You are your vet’s eyes and ears between visits. And cats are experts at hiding sickness or injury. That’s why it’s important to look out for warning signs and monitor your cat’s health at home. Here are five key areas to pay attention to:
Body Weight Weigh your cat each month. Check for changes in their body weight by standing above them and looking for a slight "waist" behind their ribs. Then, place both hands on your cat’s ribs. If your cat is at their proper weight, you will be able to feel the ribs, but they should not stick out. Also look for pouches of fat in the groin area between the hind legs and under the belly.
Skin and Fur Your cat's coat should feel uniformly smooth from head to tail. Part the fur near the head and along the spine to check for flakes, scales or cuts. If your cat has a dull or matted coat, talk to your veterinarian about a possible nutrient deficiency or even an underlying health condition. Finally, look for fleas — black flakes or specks — at the base of the tail and on the rump and stomach.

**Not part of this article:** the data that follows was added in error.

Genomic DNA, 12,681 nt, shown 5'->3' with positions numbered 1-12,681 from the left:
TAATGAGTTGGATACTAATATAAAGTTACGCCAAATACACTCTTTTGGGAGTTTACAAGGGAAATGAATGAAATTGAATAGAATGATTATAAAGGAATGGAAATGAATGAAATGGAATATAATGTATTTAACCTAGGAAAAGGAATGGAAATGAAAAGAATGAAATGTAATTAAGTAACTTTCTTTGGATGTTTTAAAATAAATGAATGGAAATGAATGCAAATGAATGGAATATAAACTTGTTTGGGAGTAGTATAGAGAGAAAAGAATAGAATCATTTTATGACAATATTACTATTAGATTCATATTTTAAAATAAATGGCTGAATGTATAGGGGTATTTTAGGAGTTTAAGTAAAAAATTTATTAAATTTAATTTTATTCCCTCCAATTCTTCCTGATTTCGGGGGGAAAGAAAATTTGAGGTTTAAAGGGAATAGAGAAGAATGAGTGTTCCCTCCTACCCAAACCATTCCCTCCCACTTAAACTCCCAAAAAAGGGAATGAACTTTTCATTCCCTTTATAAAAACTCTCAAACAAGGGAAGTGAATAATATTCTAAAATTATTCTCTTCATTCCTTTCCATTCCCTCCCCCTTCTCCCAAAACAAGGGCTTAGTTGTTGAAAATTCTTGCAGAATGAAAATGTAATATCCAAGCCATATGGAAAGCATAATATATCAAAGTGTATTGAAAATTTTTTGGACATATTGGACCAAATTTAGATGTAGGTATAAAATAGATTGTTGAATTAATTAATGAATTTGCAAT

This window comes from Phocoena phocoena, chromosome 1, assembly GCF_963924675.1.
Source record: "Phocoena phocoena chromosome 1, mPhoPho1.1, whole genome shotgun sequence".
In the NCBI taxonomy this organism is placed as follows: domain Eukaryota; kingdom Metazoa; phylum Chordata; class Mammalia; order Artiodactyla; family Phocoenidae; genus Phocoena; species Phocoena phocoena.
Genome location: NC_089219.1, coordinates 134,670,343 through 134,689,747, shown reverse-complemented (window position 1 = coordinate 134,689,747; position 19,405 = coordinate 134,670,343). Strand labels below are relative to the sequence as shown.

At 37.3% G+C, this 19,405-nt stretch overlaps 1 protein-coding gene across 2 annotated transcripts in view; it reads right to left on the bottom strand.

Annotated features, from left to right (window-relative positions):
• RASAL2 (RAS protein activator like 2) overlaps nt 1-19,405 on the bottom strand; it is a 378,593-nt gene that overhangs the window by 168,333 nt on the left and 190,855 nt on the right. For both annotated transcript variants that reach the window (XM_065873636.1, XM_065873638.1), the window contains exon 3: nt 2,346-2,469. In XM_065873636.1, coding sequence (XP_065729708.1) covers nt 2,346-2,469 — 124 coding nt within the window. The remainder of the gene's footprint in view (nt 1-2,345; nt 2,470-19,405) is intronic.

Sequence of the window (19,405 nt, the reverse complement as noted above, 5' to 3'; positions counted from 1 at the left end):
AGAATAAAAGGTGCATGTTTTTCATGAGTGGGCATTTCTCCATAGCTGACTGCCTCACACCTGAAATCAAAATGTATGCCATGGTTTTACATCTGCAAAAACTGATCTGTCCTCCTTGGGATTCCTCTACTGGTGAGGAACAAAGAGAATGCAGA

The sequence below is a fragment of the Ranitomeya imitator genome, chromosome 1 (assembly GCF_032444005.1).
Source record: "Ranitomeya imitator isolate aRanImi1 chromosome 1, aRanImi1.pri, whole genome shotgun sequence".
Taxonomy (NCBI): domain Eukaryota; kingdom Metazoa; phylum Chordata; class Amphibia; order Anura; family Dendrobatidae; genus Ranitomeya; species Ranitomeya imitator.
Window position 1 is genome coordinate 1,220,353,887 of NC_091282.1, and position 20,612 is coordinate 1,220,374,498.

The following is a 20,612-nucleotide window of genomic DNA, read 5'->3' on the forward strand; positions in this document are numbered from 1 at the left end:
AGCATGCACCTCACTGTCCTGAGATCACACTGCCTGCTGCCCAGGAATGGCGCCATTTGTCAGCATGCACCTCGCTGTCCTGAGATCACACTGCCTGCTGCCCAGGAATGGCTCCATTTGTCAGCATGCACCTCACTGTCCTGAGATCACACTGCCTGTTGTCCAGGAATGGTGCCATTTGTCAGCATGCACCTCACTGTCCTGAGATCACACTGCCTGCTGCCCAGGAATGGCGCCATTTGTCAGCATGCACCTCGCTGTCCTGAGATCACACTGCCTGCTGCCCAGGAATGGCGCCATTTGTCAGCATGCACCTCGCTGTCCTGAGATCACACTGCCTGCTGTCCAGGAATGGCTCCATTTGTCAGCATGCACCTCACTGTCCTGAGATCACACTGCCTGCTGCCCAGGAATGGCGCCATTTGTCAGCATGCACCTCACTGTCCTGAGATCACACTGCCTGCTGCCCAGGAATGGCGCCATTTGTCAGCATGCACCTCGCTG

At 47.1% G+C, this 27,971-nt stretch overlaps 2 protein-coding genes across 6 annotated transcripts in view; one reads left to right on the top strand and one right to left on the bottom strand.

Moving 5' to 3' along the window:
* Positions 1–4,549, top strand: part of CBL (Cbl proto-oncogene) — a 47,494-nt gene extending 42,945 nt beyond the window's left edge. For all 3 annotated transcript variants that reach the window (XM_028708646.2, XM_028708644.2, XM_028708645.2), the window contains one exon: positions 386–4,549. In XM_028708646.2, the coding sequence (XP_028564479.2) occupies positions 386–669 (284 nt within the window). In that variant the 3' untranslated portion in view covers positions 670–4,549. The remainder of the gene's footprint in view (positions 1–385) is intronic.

Ears and Eyes Your cat's ears should be clean and pink in color, but not bright pink. They also should be free of debris and strong odors. Check for wax, especially dark wax, which might indicate the presence of ear mites or infection. Gently pull down each of your cat's lower eyelids — this area should be pink and the whites of their eyes should be glossy white with no redness. Look for normal pupil size, and check the responsiveness of their pupils to light. Also watch for colored discharge, a sign of infection.
Full Body Check for unusual lumps or bumps on your cat’s body. Place both of your hands on top of your cat's head and move them down under their chin. Then, inspect behind the front legs, under the shoulders, down the back, over the hips and down the legs. Examine their claws and footpads for cuts or cracks.
Teeth and Gums Lift your cat's lips away from the gums and press a finger firmly over an upper tooth. When you take your finger away, the white color of the finger imprint on the gum should return to pink. Open your cat’s mouth to inspect all of the teeth. Consult your vet if you notice tartar build-up, yellow to dark-brown spots on teeth that might lead to periodontal disease. Giving a daily FELINE GREENIES™ Dental Treat is a great way to reduce tartar and establish a daily at-home dental care routine for your cat
Source: The Waltham Centre for Pet Nutrition (WCPN), Leicestershire, England.